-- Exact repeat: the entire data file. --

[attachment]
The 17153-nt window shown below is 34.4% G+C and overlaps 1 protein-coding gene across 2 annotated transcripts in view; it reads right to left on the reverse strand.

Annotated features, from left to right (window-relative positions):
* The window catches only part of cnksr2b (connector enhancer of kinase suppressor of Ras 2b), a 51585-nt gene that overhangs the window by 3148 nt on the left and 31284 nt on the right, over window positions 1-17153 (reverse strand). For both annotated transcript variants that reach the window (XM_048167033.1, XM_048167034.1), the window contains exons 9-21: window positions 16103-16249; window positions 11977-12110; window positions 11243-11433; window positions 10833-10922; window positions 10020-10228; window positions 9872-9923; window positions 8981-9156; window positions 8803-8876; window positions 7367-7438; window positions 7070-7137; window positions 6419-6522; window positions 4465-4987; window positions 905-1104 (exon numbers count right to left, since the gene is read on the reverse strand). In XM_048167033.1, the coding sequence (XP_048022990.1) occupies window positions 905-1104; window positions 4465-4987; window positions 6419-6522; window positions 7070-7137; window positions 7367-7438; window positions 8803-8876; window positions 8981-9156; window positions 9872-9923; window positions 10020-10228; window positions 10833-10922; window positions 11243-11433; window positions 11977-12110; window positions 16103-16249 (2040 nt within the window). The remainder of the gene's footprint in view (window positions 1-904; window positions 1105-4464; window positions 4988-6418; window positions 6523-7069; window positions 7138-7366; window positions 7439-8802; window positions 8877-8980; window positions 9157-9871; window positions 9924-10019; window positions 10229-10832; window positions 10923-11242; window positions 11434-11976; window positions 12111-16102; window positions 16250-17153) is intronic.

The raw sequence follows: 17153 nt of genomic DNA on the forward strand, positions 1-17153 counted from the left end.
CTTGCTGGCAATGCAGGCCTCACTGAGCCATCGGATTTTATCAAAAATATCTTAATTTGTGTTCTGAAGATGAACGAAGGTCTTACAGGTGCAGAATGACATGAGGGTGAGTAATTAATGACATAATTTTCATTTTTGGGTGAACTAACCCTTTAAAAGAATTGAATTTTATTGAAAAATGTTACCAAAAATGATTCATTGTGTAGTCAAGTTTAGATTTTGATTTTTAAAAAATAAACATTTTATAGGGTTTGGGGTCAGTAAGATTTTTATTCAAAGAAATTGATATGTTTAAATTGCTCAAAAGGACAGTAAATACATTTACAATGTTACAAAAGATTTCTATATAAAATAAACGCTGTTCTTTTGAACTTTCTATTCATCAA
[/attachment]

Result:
The 17153-nt window shown below is 34.4% G+C and overlaps 1 protein-coding gene across 2 annotated transcripts in view; it reads right to left on the reverse strand.

Annotated features, from left to right (window-relative positions):
* The window catches only part of cnksr2b (connector enhancer of kinase suppressor of Ras 2b), a 51585-nt gene that overhangs the window by 3148 nt on the left and 31284 nt on the right, over window positions 1-17153 (reverse strand). For both annotated transcript variants that reach the window (XM_048167033.1, XM_048167034.1), the window contains exons 9-21: window positions 16103-16249; window positions 11977-12110; window positions 11243-11433; window positions 10833-10922; window positions 10020-10228; window positions 9872-9923; window positions 8981-9156; window positions 8803-8876; window positions 7367-7438; window positions 7070-7137; window positions 6419-6522; window positions 4465-4987; window positions 905-1104 (exon numbers count right to left, since the gene is read on the reverse strand). In XM_048167033.1, the coding sequence (XP_048022990.1) occupies window positions 905-1104; window positions 4465-4987; window positions 6419-6522; window positions 7070-7137; window positions 7367-7438; window positions 8803-8876; window positions 8981-9156; window positions 9872-9923; window positions 10020-10228; window positions 10833-10922; window positions 11243-11433; window positions 11977-12110; window positions 16103-16249 (2040 nt within the window). The remainder of the gene's footprint in view (window positions 1-904; window positions 1105-4464; window positions 4988-6418; window positions 6523-7069; window positions 7138-7366; window positions 7439-8802; window positions 8877-8980; window positions 9157-9871; window positions 9924-10019; window positions 10229-10832; window positions 10923-11242; window positions 11434-11976; window positions 12111-16102; window positions 16250-17153) is intronic.

The raw sequence follows: 17153 nt of genomic DNA on the forward strand, positions 1-17153 counted from the left end.
CTTGCTGGCAATGCAGGCCTCACTGAGCCATCGGATTTTATCAAAAATATCTTAATTTGTGTTCTGAAGATGAACGAAGGTCTTACAGGTGCAGAATGACATGAGGGTGAGTAATTAATGACATAATTTTCATTTTTGGGTGAACTAACCCTTTAAAAGAATTGAATTTTATTGAAAAATGTTACCAAAAATGATTCATTGTGTAGTCAAGTTTAGATTTTGATTTTTAAAAAATAAACATTTTATAGGGTTTGGGGTCAGTAAGATTTTTATTCAAAGAAATTGATATGTTTAAATTGCTCAAAAGGACAGTAAATACATTTACAATGTTACAAAAGATTTCTATATAAAATAAACGCTGTTCTTTTGAACTTTCTATTCATCAA